The interaction between social relationships and PA levels may be bidirectional. Levels of PA are influenced by multiple factors at different levels, including individual (psychological, genetic); interpersonal (social networks); environmental (social, built, natural); and regional or global determinants.42 Social networks might influence PA through social support for individuals to take up and maintain activity, but also by regulating social norms, and associating PA with social connections or attachments.43 There may also be increased opportunities for PA41 when social networks are present.

Mood and PA

In those reporting symptoms of depression, there were significantly lower levels of PA and a significant decrease in activity when compared with before lockdown. These findings correlate with those from the UK,44 Australia45 and Spain,46 which found inverse associations between PA levels and poor mental health. Similarly, a cross-sectional study of Brazilian adults who were self-isolating found lower odds of symptoms of anxiety or depression in those who were performing over 30 or 15 min/day of moderate or vigorous activity respectively, and higher odds in those with prolonged sedentary time over 10 hours.47 The associations between PA and mental health are well known, with positive impacts on well-being,48 and reduced incidence and severity of symptoms of mental ill health.49–51 Therefore, these findings are unsurprising, although the interaction between PA and reduced markers of mental ill health in older adults may be bidirectional. Moreover, social isolation and loneliness may mediate some of this effect: previous data from the CCRR cohort showed an interaction between social isolation, loneliness and female gender with worsening depression and anxiety over lockdown.52 We found no statistically significant difference in PA following the introduction of lockdown with anxiety symptoms, at odds with previous studies.44 However, the trajectory of anxiety symptoms is not known, and it is not clear whether anxiety symptoms pre-dated the introduction of lockdown.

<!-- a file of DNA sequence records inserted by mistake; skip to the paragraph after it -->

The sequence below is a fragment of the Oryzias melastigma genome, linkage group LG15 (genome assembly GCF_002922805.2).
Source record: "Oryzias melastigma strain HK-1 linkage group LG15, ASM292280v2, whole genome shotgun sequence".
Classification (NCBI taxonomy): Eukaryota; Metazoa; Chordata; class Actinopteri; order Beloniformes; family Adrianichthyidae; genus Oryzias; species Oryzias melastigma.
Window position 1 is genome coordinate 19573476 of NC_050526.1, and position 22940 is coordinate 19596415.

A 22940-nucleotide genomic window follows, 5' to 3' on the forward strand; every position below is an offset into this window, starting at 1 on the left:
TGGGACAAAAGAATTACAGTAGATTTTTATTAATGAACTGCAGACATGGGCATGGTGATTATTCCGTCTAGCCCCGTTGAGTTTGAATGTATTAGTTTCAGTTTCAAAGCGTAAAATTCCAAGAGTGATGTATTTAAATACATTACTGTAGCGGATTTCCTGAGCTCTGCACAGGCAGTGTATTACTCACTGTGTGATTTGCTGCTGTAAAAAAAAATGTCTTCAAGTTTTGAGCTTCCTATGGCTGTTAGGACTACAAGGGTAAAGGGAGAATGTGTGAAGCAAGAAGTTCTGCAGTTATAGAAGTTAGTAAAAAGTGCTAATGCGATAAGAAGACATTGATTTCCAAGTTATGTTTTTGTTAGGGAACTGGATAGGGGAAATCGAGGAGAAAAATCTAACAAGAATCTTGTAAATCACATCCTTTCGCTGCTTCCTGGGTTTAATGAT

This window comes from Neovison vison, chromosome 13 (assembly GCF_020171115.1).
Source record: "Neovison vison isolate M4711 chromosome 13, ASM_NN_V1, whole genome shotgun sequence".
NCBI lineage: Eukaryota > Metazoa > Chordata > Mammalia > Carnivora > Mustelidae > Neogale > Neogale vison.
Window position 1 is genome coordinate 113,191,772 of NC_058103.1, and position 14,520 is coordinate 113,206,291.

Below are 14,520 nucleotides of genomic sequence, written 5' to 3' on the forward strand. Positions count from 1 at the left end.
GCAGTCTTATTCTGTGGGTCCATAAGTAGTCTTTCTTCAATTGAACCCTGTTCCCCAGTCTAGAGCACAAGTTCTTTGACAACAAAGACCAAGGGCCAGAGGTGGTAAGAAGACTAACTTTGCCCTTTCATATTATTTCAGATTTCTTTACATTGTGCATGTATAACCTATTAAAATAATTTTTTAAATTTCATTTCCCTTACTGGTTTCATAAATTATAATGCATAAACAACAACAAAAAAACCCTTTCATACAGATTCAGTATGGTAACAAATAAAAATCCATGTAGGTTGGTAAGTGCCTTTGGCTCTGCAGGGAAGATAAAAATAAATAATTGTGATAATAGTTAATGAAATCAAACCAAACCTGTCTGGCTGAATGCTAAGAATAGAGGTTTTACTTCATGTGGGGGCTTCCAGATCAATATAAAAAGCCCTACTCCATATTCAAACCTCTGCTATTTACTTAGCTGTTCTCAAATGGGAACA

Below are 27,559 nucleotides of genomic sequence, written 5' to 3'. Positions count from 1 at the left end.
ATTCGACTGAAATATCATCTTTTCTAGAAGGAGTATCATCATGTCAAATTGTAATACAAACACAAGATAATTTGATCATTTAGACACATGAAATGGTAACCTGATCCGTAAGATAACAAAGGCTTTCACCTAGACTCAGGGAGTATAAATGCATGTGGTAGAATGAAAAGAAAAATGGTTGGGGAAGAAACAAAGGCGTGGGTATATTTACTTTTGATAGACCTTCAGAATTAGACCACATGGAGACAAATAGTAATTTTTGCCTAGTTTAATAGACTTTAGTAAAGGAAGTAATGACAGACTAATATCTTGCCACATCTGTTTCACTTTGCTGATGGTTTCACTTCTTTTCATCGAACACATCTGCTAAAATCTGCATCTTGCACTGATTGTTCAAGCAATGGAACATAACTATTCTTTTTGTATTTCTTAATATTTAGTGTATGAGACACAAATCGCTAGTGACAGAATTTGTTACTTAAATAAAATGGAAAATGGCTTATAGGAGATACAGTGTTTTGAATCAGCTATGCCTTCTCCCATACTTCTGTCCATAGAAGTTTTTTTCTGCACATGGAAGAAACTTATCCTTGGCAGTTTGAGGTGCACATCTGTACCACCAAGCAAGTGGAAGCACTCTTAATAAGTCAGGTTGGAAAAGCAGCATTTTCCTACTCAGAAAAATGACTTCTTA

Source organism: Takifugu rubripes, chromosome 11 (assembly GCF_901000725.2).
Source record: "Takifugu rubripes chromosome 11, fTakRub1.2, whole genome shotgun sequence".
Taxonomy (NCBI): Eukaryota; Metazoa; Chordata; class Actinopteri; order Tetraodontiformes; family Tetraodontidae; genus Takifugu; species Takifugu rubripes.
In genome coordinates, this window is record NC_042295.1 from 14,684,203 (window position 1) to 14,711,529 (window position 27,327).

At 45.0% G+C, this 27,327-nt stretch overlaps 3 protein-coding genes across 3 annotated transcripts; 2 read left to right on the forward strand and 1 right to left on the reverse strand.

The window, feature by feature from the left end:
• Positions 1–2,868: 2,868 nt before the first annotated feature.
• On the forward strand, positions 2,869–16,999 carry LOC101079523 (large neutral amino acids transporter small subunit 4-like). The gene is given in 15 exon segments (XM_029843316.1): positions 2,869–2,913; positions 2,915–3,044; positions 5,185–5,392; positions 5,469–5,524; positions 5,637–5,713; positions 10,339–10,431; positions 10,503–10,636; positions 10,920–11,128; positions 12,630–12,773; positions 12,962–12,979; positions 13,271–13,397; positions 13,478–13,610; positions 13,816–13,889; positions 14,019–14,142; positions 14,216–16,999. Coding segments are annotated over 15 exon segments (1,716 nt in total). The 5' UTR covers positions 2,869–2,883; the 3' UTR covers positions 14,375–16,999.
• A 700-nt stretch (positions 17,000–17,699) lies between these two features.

Health behaviours and PA